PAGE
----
Where's your inefficiency?

-April 18, 2013

Efficiency and its complement of inefficiency are hot topics both in the general media and in the nitty-gritty of engineering design. No need to go over the reasons for that here: if you're reading this, you know about the consequences of inefficiency with respect to power use, run time, immediate cost, thermal load, packaging, and more.

Statistics calling out power use and therefore room for improvement are tossed around like paper clips; I've seen statements such as "60% of the power in the US is consumed by electric motors," "50% is used in transportation," and "25% is used for home heating and cooling."

Of course, these authoritative numbers usually come with an excess of significant figures, such as 24.7% rather than a more valid rounded number of 25%; I suspect that's to give them the veneer of credibility. When I add up all the claimed usage percentages, I usually end up with a total of at last 200%, sometimes even 300%. Sure, there is some overlap that accounts for part of this, but I suspect much of it is a combination of SWAG (scientific wild-ass guessing) numbers plus numbers from sources with an agenda to promote.

But the numbers do point to an issue: how do you actually determine the sources of power use (and loss) in your design. If it's an AC/DC supply supporting a fairly steady load, you can measure the AC line current and voltage, along with the load current and voltage, using a combination of basic transducers, instrumentation, and current-sense resistors, among various approaches.

Things get a little more difficult when the load or system has pulsed modes, PWM, transient operation, quiescent states, and more. Yes, there's instrumentation and techniques that will greatly help, but you still have to know more about your system's operation characteristics to make sure your data is representative and valid.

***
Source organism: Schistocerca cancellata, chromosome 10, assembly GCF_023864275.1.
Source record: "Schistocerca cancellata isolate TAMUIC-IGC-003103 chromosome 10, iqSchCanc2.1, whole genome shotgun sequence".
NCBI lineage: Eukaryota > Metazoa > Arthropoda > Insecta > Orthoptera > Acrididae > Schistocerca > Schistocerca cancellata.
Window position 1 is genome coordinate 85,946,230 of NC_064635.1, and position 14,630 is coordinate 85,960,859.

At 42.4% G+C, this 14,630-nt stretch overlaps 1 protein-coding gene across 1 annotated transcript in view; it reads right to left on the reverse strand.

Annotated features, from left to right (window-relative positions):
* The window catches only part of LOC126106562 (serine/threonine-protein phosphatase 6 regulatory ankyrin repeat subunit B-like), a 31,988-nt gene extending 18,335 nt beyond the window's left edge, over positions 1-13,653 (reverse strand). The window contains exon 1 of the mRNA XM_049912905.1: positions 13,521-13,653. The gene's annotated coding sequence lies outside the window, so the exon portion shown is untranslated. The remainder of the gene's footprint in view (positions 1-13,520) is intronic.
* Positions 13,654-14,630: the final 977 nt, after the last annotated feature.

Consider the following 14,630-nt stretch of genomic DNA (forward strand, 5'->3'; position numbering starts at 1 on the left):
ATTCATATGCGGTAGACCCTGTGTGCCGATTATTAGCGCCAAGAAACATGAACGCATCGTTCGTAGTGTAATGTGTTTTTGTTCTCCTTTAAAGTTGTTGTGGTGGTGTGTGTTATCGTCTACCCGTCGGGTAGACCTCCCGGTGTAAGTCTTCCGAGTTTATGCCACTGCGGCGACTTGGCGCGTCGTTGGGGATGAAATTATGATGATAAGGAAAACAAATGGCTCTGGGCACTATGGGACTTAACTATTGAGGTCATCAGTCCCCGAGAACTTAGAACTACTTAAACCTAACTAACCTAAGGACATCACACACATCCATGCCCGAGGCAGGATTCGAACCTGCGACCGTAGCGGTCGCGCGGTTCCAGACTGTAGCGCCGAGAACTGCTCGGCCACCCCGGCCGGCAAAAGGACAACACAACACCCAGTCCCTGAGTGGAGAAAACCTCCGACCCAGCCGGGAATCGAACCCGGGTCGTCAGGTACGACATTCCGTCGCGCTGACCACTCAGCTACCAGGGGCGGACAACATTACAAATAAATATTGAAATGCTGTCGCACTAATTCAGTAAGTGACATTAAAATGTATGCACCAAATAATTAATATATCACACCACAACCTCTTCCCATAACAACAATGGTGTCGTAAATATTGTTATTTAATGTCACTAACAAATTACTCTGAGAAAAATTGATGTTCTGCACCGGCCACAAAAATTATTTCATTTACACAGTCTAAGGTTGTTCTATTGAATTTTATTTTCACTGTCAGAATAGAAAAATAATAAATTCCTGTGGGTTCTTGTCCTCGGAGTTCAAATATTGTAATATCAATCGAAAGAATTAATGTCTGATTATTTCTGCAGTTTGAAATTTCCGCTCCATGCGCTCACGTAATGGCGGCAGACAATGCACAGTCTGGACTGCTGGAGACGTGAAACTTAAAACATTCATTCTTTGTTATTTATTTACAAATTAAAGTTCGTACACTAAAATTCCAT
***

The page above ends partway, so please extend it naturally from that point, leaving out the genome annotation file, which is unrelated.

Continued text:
What about when you leave the electrical/electronic world? When you try to determine optical-related efficiency, you're in for a lot of surprises unless you have some experience and guidance. How do you measure the efficiency of an LED, whether individually or in an array? You could measure the DC power input and the heat given off - how would you do that? Or you could measure the light output directly, but to what off-axis angles? And for which parts of the spectrum: IR, visible, a slice of visible, or all? What about incandescent sources, with their unique thermal and optical aspects? Do you know what an integrating sphere is, anyway?

(And then there's measuring mechanical and fluid power, another very different story entirely...) Long story short: measuring power consumption and assessing points and periods of inefficiency are not trivial tasks in many cases. When you see numbers associated with these parameters, it's a good idea to investigate how they were obtained, to get a sense of their credibility and validity.

What's been your experience with measuring power and determining efficiency? Did you ever find out afterwards that your set-up and numbers were not as valid as you initially thought they were? Did this change your design decisions?

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